Structured demographic buffering: A framework to explore the environment
drivers and demographic mechanisms underlying demographic buffering
Environmental stochasticity is a key determinant of population
viability. Decades of work exploring how environmental stochasticity
influences population dynamics have highlighted the ability of some
natural populations to limit the negative effects of environmental
stochasticity, one of these strategies being demographic buffering.
Whilst various methods exist to quantify demographic buffering, we still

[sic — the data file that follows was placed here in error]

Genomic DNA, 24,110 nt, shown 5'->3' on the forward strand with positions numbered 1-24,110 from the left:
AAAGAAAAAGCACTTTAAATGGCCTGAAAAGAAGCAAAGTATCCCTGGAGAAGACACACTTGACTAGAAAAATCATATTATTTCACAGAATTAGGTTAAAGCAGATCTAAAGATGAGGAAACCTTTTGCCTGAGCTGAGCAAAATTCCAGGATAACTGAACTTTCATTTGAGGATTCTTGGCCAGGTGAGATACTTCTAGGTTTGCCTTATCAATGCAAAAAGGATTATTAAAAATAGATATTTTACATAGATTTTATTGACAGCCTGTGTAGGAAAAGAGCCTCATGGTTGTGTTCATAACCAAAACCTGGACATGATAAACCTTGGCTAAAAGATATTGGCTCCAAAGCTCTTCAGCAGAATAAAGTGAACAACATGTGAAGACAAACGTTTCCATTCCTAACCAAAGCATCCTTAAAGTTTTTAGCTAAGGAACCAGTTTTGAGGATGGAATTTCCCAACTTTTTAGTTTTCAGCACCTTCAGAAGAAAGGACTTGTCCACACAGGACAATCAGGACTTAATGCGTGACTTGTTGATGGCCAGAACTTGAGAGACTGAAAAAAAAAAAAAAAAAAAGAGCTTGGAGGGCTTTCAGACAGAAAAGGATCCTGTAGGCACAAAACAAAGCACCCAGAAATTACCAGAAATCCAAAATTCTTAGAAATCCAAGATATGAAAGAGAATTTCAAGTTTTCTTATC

do not know which environment factors and demographic characteristics
are most responsible for the demographic buffering observed in natural
populations. Here, we introduce a framework to quantify the relative
effects of three key drivers of demographic buffering: environment
components (e.g., temporal autocorrelation and variance), population
structure, and demographic rates (e.g., progression and fertility).
Using Integral Projection Models, we explore how these drivers impact
the demographic buffering abilities of three plant species with
different life histories and demonstrate how our approach successfully
characterises a population’s capacity to demographically buffer against
environmental stochasticity in a changing world.